Developer

Inside .NET access modifiers

Don't know "internal" from "private"? We'll straighten you out. This article will give you the lowdown on .NET's visibility keywords.


Q: I'm confused about what some of the .NET access modifiers mean and when I should use them. Can you help me sort them out?

A: Well, I'll certainly try. The allowed access modifiers in .NET are public, private, protected, internal, and protected internal. These keywords control the visibility of class members (and other things), defining the circumstances under which a member may be accessed—hence their collective name as access modifiers. With the exception of the last, protected internal, it's illegal to combine two access modifiers. Let's look at what each of these mean in turn when used in a .NET class.

Access modifiers illustrated
Public means just that: public and visible to everyone and everything. A public member can be accessed using an instance of a class, by a class's internal code, and by any descendants of a class. This is illustrated in Figure A.

Figure A
A public class member


Private is also intuitively understood, meaning hidden and usable only by the class itself. No code using a class instance can successfully access a private member and neither can a descendant class, as illustrated in Figure B. Information or functionality that will not be needed or has no meaning outside of the context of a specific class should be made private.

Figure B
A private class member


Protected members are similar to private ones in that they are accessible only by the containing class. However, protected members also may be used by a descendant class. So members that are likely to be needed by a descendant class should be marked protected, as Figure C shows.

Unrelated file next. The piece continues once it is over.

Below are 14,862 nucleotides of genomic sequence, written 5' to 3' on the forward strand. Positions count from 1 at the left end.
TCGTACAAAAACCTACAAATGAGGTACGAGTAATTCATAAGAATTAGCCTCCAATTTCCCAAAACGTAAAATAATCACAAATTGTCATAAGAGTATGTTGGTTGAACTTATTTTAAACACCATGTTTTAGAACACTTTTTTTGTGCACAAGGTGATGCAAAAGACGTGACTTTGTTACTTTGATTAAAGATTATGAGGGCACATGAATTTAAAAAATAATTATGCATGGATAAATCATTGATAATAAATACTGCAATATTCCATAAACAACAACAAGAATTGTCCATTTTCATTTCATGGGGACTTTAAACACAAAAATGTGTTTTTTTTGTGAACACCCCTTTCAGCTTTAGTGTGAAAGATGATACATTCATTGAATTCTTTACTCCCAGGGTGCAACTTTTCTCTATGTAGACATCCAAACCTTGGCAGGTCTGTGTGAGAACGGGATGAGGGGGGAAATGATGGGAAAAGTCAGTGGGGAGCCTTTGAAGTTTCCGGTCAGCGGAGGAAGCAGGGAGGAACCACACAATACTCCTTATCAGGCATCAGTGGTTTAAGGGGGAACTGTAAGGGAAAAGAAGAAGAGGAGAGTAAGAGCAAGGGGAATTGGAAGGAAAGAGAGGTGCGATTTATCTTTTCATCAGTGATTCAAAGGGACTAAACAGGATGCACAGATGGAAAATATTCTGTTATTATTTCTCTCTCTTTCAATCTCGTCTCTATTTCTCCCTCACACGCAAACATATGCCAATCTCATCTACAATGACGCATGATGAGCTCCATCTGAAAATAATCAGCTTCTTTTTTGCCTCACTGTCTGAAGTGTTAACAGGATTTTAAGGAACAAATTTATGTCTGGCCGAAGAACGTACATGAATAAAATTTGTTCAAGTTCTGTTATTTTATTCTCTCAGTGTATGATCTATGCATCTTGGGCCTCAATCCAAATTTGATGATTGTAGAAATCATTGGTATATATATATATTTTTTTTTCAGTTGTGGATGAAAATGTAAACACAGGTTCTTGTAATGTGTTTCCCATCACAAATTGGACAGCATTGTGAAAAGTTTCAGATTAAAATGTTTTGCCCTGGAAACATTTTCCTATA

Figure C
A protected class member


Members marked as internal are public to the entire application but private to any outside applications. Internal is useful when you want to allow a class to be used by other applications but reserve special functionality for the application that contains the class. Figure D illustrates internal in action.

Figure D
An internal class member


Finally, we have the only compound access modifier allowed in .NET, protected internal, which is shown in Figure E. Members marked as protected internal may be accessed only by a descendant class that's contained in the same application as its base class. You use protected internal in situations where you want to deny access to parts of a class' functionality to any descendant classes found in other applications.

Figure E
A protected internal class member


Not limited to controlling class access
As I mentioned before, access modifiers aren't limited to use on class members but can be applied to a few other code constructs. The rules defining when modifiers may be legally assigned to a construct are dependant on the construct's container:
  • Interface and enumeration members are always public and no access modifiers are needed (or allowed).
  • Classes in namespaces are internal by default and may be either internal or public, while namespaces themselves are always public.
  • Members of a struct are private by default and may be given public, internal, or private access modifiers.

In all cases, however, the modifier's meaning remains the same.

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